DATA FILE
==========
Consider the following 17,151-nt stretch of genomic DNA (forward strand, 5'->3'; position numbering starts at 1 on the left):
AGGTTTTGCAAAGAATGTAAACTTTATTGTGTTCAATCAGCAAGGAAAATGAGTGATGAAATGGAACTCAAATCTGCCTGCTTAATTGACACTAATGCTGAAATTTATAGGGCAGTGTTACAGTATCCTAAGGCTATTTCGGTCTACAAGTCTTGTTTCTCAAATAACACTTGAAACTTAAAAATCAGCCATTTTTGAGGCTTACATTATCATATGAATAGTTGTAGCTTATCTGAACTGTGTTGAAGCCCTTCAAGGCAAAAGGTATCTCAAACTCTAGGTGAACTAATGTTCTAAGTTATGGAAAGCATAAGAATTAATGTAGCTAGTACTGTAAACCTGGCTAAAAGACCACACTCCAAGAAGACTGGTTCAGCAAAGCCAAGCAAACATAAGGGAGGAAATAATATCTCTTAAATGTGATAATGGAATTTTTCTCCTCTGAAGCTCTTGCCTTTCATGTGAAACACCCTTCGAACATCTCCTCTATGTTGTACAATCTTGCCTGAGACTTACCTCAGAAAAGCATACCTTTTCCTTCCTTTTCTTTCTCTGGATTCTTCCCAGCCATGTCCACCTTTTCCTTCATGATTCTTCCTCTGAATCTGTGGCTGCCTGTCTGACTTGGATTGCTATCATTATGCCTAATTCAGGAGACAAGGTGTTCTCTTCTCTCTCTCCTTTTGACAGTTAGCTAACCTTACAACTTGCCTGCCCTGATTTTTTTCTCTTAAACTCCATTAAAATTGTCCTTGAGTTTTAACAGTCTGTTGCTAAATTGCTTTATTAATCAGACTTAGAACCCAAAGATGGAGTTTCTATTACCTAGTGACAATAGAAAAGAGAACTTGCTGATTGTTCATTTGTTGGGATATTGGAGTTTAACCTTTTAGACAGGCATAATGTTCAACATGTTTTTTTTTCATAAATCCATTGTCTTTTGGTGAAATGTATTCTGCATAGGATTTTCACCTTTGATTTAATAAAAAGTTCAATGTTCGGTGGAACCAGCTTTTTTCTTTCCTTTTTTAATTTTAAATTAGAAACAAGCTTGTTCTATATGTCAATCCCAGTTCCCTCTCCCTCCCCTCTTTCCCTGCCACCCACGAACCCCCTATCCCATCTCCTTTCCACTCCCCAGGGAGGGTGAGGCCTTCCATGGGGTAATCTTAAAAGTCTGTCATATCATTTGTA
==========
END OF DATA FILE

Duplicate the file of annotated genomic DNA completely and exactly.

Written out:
Consider the following 17,151-nt stretch of genomic DNA (forward strand, 5'->3'; position numbering starts at 1 on the left):
AGGTTTTGCAAAGAATGTAAACTTTATTGTGTTCAATCAGCAAGGAAAATGAGTGATGAAATGGAACTCAAATCTGCCTGCTTAATTGACACTAATGCTGAAATTTATAGGGCAGTGTTACAGTATCCTAAGGCTATTTCGGTCTACAAGTCTTGTTTCTCAAATAACACTTGAAACTTAAAAATCAGCCATTTTTGAGGCTTACATTATCATATGAATAGTTGTAGCTTATCTGAACTGTGTTGAAGCCCTTCAAGGCAAAAGGTATCTCAAACTCTAGGTGAACTAATGTTCTAAGTTATGGAAAGCATAAGAATTAATGTAGCTAGTACTGTAAACCTGGCTAAAAGACCACACTCCAAGAAGACTGGTTCAGCAAAGCCAAGCAAACATAAGGGAGGAAATAATATCTCTTAAATGTGATAATGGAATTTTTCTCCTCTGAAGCTCTTGCCTTTCATGTGAAACACCCTTCGAACATCTCCTCTATGTTGTACAATCTTGCCTGAGACTTACCTCAGAAAAGCATACCTTTTCCTTCCTTTTCTTTCTCTGGATTCTTCCCAGCCATGTCCACCTTTTCCTTCATGATTCTTCCTCTGAATCTGTGGCTGCCTGTCTGACTTGGATTGCTATCATTATGCCTAATTCAGGAGACAAGGTGTTCTCTTCTCTCTCTCCTTTTGACAGTTAGCTAACCTTACAACTTGCCTGCCCTGATTTTTTTCTCTTAAACTCCATTAAAATTGTCCTTGAGTTTTAACAGTCTGTTGCTAAATTGCTTTATTAATCAGACTTAGAACCCAAAGATGGAGTTTCTATTACCTAGTGACAATAGAAAAGAGAACTTGCTGATTGTTCATTTGTTGGGATATTGGAGTTTAACCTTTTAGACAGGCATAATGTTCAACATGTTTTTTTTTCATAAATCCATTGTCTTTTGGTGAAATGTATTCTGCATAGGATTTTCACCTTTGATTTAATAAAAAGTTCAATGTTCGGTGGAACCAGCTTTTTTCTTTCCTTTTTTAATTTTAAATTAGAAACAAGCTTGTTCTATATGTCAATCCCAGTTCCCTCTCCCTCCCCTCTTTCCCTGCCACCCACGAACCCCCTATCCCATCTCCTTTCCACTCCCCAGGGAGGGTGAGGCCTTCCATGGGGTAATCTTAAAAGTCTGTCATATCATTTGTA